3. The method of claim 1, wherein the plastic body includes a flange which runs around a periphery of the plastic body, said flange extending normal to a plane of the plastic body, the at least one attachment member comprising a plurality of snap members integrally formed with the plastic body along said flange.
4. The method of claim 1, wherein the shield member further includes contact members integrally formed with said plastic body to contact at least one circuit board mounted in said computer housing.
5. The method of claim 4, wherein said contact members extend normal to a surface of said plastic body, said surface corresponding to said electrically-conductive film.
6. The method of claim 1, wherein said electrically-conductive film comprises metallized polycarbonate.
Description
BACKGROUND

In the case of many personal computers, electronic components are contained within a housing. The rear wall of the housing is typically constituted by a thin metal shield, sometimes referred to as an “I/O shield”. This term may be considered short-hand for an input/output access shield. The I/O shield typically has openings formed therein to allow input/output cables to be inserted through the I/O shield to allow the cables to be interfaced to the electronic components within the housing. Because the shield is metal it may function to inhibit electromagnetic interference (EMI) signals from passing through the shield.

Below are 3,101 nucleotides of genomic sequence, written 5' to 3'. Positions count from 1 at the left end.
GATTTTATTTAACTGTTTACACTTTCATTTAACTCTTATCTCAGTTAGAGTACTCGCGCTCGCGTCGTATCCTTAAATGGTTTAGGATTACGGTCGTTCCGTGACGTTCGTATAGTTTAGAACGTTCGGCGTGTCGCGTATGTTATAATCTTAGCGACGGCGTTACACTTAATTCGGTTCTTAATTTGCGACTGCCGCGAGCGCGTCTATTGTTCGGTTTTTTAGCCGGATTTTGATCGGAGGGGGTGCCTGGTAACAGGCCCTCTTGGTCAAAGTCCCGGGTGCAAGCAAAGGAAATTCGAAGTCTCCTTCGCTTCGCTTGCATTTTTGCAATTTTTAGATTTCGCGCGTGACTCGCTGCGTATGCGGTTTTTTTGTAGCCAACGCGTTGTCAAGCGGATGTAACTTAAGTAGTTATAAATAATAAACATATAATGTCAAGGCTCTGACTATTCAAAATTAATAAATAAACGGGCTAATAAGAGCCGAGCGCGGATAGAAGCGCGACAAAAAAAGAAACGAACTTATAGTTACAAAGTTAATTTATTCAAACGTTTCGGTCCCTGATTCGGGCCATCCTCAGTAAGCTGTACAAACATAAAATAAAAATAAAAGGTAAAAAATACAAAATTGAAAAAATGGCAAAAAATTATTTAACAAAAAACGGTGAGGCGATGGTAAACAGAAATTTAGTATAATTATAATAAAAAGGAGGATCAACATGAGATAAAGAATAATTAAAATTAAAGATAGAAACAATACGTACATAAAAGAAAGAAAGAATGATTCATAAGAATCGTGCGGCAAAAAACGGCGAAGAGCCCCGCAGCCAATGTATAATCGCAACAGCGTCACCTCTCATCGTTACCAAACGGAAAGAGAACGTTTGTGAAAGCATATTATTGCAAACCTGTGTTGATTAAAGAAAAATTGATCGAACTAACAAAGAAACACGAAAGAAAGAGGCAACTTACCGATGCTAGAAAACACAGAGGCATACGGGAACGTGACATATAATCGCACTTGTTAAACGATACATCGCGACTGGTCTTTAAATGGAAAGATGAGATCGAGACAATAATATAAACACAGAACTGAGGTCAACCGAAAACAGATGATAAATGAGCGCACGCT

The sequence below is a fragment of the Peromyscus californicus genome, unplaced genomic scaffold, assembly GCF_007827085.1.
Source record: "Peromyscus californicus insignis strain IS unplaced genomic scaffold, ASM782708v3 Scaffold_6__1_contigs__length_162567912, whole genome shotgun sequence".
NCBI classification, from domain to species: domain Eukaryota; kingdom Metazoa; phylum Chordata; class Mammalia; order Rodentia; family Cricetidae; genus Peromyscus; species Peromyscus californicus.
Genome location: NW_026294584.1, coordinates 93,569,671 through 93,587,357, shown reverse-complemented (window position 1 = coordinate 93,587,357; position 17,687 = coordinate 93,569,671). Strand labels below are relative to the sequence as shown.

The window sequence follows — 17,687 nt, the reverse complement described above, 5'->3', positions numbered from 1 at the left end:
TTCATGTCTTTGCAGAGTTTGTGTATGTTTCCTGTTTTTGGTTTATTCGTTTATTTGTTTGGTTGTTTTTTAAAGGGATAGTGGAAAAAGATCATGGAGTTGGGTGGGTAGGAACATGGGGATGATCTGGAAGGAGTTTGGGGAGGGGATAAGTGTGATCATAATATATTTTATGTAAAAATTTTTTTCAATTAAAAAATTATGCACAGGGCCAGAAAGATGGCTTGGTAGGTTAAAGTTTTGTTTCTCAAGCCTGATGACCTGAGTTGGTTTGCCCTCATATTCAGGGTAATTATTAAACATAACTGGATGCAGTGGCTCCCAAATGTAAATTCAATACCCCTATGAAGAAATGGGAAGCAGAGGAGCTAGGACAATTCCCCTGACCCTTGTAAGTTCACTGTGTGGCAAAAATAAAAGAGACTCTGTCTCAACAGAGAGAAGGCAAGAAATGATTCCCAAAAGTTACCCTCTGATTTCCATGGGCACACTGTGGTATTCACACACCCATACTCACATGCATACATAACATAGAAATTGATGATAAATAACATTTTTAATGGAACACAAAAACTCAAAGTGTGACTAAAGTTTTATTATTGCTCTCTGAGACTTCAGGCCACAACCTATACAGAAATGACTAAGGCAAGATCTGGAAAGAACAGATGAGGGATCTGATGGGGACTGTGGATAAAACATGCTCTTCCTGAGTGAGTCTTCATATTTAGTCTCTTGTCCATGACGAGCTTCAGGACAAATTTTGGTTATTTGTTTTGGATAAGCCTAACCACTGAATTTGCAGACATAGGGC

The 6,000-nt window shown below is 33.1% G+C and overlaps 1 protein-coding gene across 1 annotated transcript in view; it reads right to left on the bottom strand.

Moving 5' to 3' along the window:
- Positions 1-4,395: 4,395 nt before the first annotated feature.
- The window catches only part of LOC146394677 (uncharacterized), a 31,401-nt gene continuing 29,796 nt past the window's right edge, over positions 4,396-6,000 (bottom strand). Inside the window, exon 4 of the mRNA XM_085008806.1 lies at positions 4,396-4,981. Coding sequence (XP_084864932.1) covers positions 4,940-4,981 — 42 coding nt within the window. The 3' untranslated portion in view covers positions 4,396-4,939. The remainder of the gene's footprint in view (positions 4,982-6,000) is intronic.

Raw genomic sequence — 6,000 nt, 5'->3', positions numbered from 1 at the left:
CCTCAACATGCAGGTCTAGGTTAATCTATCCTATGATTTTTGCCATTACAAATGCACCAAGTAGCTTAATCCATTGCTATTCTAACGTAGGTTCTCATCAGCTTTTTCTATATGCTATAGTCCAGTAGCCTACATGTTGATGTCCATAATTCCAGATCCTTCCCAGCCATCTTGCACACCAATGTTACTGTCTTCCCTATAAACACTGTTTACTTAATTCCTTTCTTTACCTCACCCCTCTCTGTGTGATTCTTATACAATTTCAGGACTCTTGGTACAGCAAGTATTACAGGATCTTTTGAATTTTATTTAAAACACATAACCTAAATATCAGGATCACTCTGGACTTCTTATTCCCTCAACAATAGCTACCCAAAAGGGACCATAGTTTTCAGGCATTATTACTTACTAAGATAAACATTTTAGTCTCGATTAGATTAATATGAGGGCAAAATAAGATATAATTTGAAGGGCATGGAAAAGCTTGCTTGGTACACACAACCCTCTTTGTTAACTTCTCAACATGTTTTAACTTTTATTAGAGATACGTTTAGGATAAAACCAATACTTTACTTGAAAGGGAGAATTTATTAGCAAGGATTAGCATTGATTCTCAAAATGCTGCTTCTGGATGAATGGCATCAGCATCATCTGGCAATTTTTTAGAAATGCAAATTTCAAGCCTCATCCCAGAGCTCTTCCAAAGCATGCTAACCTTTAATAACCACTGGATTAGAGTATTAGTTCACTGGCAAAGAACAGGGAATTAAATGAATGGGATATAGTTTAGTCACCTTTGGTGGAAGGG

The cost of manufacturing conventional I/O shields may be higher than is desirable. Furthermore, it may be inconvenient to mount conventional I/O shields to the balance of the housing.

BRIEF DESCRIPTION OF THE DRAWINGS

FIG. 1 is an elevational view of an I/O shield member according to some embodiments.

FIG. 2 is a top view of the I/O shield member of FIG. 1

FIG. 3 is an end-on view of the I/O shield member of FIGS. 1 and 2.

FIG. 4 is a schematic cross-sectional view of the I/O shield member of FIGS. 1–3

FIG. 5 is a flow diagram that illustrates a process for manufacturing the I/O shield member of FIGS. 1–4 according to some embodiments.